Brussels, February 26, 2010 – The Secretary General of the Ministère de la Communauté française, Frédéric Delcor, and the Delegate General of Québec, Christos Sirros, will award the Prix Québec/Wallonie-Bruxelles de littérature de jeunesse 2009 (2009 Québec/Wallonia-Brussels prize for youth literature) to Québec author Dominique Demers for L’Élu : la grande quête de Jacob Jobin (Québec Amérique) and Wallonia-Brussels author Jean-Marie Defossez for Envol pour le paradis (Bayard Jeunesse), at the Brussels Book Fair, on March 8, 2010 at 1 p.m. (Espace Mille Feuilles, 117). The prize is specifically in the category of novels for young people 12 to 15 years of age.
The two authors will first be interviewed by journalist Maggy Rayet. Then Jury Chair Michel Defourny will trace the 25-year history of the prize, followed by the official awards ceremony.
The recipients were chosen by an international jury of professionals in the fields of literature and publishing in Québec and Wallonia-Brussels.
For the Québec award, the members of the jury were won over by L’Élu : la grande quête de Jacob Jobin, a blend of classic and contemporary storytelling. They highlighted Dominique Demers’s skill in crafting a novel that combines fairy tale with fantasy. Using her pen like a magic wand, Demers has created a compelling young protagonist whose rite-of-passage adventure conjures up the tales we enjoyed as children, with a decidedly 21st-century, fantasy-novel twist and a focus on the concerns of contemporary teens. The first in a series, the 392-page novel is bound to thrill young readers and leave them eager for the next volume.
For the Wallonia-Brussels prize, the jury members picked Jean-Marie Defossez’s Envol pour le paradis, which tells the story of 14-year-old Arthur, who has a passion for airplanes. The novel takes place during the Second World War. Swept up in the turmoil of the time, Arthur is forcibly enrolled in a Hitler Youth camp and has to say good-bye to his childhood dreams. The European context of the novel adds interest for young Québec readers, who can draw parallels between Nazi indoctrination and the way that today’s youngsters can be recruited and used (contemporary materialism, disadvantaged social contexts, street gangs, etc.). Defossez’s novel is an opportunity for lively debate on issues such as the importance of education and the proper use of freedom.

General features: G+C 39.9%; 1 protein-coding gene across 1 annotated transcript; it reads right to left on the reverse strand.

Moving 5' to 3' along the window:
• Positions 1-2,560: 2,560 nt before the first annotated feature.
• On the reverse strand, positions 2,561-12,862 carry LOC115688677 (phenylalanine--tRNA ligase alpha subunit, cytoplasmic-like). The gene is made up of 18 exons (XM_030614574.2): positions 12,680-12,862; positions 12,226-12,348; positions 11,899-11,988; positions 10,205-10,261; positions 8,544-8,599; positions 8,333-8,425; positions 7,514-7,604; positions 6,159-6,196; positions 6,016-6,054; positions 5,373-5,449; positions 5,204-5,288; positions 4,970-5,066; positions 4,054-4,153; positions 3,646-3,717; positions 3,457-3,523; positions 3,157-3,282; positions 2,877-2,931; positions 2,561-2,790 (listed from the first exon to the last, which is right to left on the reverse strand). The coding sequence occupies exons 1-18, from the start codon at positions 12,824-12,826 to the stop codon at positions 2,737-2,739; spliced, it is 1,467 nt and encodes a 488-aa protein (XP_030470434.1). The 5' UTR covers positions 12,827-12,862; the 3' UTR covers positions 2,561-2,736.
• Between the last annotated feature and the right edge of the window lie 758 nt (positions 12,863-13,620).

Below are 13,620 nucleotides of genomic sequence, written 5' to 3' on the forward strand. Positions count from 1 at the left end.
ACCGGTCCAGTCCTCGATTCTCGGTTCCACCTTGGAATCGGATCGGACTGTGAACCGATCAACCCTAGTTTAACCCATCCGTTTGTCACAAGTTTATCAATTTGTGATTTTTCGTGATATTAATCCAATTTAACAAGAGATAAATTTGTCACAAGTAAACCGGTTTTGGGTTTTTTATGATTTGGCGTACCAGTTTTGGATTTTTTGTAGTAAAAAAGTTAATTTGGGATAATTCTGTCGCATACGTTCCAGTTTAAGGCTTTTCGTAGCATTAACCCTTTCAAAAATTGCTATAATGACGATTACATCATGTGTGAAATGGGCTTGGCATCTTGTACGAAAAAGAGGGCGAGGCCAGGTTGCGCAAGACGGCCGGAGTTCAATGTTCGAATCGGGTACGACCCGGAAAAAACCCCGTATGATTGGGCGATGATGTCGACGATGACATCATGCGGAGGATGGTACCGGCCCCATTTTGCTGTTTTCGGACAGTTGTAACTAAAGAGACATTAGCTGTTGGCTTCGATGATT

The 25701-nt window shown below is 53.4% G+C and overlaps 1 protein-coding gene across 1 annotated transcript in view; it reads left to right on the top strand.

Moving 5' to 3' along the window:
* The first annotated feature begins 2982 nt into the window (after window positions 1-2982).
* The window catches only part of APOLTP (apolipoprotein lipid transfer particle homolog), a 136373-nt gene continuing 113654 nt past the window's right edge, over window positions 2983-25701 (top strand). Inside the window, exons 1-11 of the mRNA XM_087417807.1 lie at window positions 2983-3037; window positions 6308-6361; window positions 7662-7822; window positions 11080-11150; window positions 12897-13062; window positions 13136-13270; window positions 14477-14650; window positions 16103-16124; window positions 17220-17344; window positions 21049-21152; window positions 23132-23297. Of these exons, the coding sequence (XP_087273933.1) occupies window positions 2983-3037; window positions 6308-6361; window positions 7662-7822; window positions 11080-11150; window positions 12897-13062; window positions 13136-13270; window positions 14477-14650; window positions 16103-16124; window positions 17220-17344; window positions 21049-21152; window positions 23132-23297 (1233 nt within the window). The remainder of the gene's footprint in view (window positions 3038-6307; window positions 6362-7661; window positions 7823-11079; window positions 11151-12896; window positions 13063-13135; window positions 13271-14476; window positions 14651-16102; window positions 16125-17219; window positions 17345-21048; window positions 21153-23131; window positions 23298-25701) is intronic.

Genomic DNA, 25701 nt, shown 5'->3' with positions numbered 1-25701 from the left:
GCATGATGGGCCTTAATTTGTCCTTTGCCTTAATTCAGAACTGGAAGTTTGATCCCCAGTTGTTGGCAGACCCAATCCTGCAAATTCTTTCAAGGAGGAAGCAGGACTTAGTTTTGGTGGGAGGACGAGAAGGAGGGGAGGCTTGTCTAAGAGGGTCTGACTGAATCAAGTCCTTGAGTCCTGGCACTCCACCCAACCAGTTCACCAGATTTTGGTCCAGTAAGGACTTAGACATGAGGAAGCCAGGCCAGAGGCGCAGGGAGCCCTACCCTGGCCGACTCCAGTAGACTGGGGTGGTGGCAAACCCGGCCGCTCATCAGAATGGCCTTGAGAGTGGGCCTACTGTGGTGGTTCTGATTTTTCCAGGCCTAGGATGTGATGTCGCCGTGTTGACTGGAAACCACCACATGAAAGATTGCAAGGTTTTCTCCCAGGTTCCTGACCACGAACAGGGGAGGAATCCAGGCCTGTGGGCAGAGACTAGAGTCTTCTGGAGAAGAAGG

The Québec/Wallonia-Brussels youth literature prizes are awarded every two years to authors and illustrators in Québec and the French Community of Belgium (Wallonia-Brussels). Under a cooperation agreement between the two governments, the prizes come with €2,600 (CAN$3,500) in cash for the winning authors or illustrators and a €3,900 (CAN$6,000) grant for their publishers, to help promote and market the chosen books. The prizes are aimed at encouraging the development, production and distribution youth literature in French and stimulating trade between Québec and Wallonia-Brussels.
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